At His trial, Pilate asked Jesus, “What is truth?” It's a question that has been asked in every culture and every generation. Western culture today has been called “post-modern” and “relativist.” We have shifted from objective to subjective. The question has changed from “what is truth?” to “what is my truth?” If we want to say that there is objective truth, that one can indeed know truth, then we need to be clear about our source of truth.
It's hard to pinpoint exactly when and where relativism crept into western thought. Certainly by the mid 1800's the idea that one could know spiritual truth was being dismissed. USA east coast Lutherans had concluded by the 1880's that the Bible “contains” the Word of God. This was in stark contrast to mid-west Lutheran statements in 1919 (Chicago) and 1925 (Minneapolis) that the Bible is God's inerrant Word with infallible authority. While pockets of Lutherans continued to hold to a higher view of Scripture, by the 1960's the east coast view prevailed among the largest Lutheran groups (synods). In 1988 the formation of a 5 million member Lutheran synod formalized the belief that the Bible, instead of being God's inerrant Word with infallible authority, is “normative for faith and life.”
Declaring the Bible to be a “norm” challenged truth. Norms are guidelines, and in this case guidelines authored by men bound by their patriarchal cultures. Instead of looking to Scripture for truth, then, truth was looked for in culture and changing cultural ideas. “Post-modern” sociology and psychology became more valuable than Scripture for determining “truth.” And truth became “my truth” and “your truth.”
Against this subjective view of Scripture, a few Lutheran groups resisted and stood firm on an objective understanding that the Bible is God's inspired Word without error and with faultless authority. We believe that the Bible speaks this way about itself. “All Scripture is inspired by God and profitable for teaching, for reproof, for correction, for training in righteousness; so that the man of God may be adequate, equipped for every good work” (2 Timothy 3:16, 17 NASB). “But know this first of all, that no prophecy of Scripture is a matter of one's own interpretation, for no prophecy was ever made by an act of human will, but men moved by the Holy Spirit spoke from God” (2 Peter 1:20, 21 NASB). We believe that all Scripture, the sixty-six canonical books of the Old and New Testaments, is breathed (inspired) by God. We believe the the authors, moved by the Holy Spirit, spoke from God. The Bible is not merely a norm. The Bible does not just contain God's Word. The Bible is God's Word; and because it is God's Word it has no errors, and its authority is faultless.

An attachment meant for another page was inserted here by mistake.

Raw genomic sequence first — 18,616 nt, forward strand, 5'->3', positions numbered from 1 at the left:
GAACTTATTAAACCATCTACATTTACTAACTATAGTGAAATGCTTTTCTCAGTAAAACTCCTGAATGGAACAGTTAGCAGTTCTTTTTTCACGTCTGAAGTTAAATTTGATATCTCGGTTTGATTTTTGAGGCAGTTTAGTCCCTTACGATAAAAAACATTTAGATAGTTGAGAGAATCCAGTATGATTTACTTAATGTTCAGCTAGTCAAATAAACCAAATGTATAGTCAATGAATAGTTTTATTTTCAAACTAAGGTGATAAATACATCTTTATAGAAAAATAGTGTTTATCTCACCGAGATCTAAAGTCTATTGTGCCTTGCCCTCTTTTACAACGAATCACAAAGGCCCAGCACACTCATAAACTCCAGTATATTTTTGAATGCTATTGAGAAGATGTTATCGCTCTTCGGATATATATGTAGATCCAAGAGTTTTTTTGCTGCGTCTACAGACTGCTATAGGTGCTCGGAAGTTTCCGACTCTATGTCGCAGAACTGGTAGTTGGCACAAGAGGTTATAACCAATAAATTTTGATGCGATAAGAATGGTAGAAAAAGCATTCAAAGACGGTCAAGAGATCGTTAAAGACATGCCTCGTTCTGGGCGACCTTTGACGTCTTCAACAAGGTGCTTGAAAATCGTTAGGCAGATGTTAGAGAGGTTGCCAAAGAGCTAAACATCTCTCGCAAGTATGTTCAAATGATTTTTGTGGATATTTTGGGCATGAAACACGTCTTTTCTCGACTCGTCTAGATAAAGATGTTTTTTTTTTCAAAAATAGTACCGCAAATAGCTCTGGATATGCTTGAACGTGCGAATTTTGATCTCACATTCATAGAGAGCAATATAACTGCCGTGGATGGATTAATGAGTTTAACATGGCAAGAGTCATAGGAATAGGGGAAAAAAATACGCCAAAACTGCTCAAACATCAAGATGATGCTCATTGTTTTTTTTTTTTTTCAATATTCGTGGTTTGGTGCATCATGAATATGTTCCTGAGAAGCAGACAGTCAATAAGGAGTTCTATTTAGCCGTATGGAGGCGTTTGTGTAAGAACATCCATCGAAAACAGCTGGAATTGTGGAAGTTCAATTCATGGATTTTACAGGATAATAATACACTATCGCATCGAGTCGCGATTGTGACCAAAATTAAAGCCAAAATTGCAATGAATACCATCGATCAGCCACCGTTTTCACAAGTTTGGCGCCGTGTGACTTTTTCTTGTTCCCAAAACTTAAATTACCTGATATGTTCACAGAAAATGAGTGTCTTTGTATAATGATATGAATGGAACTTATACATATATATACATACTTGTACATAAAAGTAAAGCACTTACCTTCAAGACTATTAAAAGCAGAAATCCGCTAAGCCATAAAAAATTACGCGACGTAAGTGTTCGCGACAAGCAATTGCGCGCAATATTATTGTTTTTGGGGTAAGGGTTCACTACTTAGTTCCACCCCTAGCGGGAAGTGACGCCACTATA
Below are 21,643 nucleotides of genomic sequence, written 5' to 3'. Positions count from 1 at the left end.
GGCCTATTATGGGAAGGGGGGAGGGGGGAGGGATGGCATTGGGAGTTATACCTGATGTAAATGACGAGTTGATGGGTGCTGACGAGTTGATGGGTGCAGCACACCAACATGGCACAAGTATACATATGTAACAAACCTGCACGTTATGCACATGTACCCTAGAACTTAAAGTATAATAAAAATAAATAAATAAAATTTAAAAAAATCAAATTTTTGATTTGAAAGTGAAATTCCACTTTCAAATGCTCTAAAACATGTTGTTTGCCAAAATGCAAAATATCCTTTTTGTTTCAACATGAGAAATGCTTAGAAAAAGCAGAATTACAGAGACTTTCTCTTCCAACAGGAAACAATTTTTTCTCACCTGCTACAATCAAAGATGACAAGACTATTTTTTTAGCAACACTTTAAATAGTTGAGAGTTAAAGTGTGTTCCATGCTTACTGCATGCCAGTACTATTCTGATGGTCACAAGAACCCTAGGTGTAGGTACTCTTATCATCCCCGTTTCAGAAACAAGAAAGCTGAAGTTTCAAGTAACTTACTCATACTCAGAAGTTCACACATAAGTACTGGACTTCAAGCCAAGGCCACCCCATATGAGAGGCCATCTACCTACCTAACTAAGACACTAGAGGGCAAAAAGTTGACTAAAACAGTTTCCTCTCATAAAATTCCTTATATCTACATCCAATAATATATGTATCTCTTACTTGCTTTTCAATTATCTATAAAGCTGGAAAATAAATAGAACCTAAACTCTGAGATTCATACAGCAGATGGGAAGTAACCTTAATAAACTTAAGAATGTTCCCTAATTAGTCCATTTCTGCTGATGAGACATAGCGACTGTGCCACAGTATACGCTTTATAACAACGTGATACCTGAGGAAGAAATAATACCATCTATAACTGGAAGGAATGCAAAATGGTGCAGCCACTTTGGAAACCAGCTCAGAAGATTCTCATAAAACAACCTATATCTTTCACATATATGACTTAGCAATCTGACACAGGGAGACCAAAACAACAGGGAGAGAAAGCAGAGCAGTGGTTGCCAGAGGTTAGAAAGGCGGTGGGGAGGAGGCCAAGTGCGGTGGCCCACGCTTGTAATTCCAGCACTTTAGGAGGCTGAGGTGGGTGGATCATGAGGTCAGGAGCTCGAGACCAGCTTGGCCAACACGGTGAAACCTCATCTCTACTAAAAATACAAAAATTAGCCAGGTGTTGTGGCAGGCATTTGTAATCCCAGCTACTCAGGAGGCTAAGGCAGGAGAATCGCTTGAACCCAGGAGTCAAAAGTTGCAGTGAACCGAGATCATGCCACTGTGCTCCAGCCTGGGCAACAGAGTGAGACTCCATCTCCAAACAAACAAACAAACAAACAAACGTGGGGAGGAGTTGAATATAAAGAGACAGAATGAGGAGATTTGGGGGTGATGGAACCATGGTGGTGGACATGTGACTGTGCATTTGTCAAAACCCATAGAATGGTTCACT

The challenges the Reformers faced were different than ours, so the language they used to affirm the authority of Scripture is not the same as ours. Their challenges were not so much relativism as they were multiple authorities. Written in the mid 1570's, the Epitome of the Formula of Concord confesses, “In this way the distinction between the Holy Scriptures of the Old and New Testaments and all other writings is maintained, and Holy Scripture remains the only judge, rule, and norm according to which as the only touchstone all doctrines should and must be understood and judged as good or evil, right or wrong.” Terms like “only judge, rule, and norm,” “only touchstone,” “all doctrines ... must be understood,” and “right or wrong” certainly show a view of Scripture that understands the Bible to be God's Word with faultless authority. Our belief that the Bible is God's inspired and inerrant Word is in keeping with this Reformation spirit.
With the Bible, the sixty-six canonical books of the Old and New Testaments, as the source of truth, we can confidently state our fundamental and distinctive beliefs. We can also express without apology positions on the social and moral issues facing our “post-modern” world. This we will do here in the weeks to come.